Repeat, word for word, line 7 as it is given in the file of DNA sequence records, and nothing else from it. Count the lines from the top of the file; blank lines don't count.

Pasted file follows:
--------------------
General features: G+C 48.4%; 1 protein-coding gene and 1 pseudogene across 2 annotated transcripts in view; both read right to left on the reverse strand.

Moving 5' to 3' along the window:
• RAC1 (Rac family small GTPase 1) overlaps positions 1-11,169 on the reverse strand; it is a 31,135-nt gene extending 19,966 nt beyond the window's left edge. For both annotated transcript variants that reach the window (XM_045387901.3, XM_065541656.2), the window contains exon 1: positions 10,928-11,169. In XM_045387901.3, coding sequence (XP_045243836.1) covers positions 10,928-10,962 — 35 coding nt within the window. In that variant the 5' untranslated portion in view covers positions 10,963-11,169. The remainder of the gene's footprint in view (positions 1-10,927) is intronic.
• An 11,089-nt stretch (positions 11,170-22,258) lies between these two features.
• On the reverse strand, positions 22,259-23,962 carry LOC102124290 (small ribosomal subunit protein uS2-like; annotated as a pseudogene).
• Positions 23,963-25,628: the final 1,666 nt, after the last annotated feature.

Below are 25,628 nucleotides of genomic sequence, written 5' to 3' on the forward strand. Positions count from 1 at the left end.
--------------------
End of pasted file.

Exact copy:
Below are 25,628 nucleotides of genomic sequence, written 5' to 3' on the forward strand. Positions count from 1 at the left end.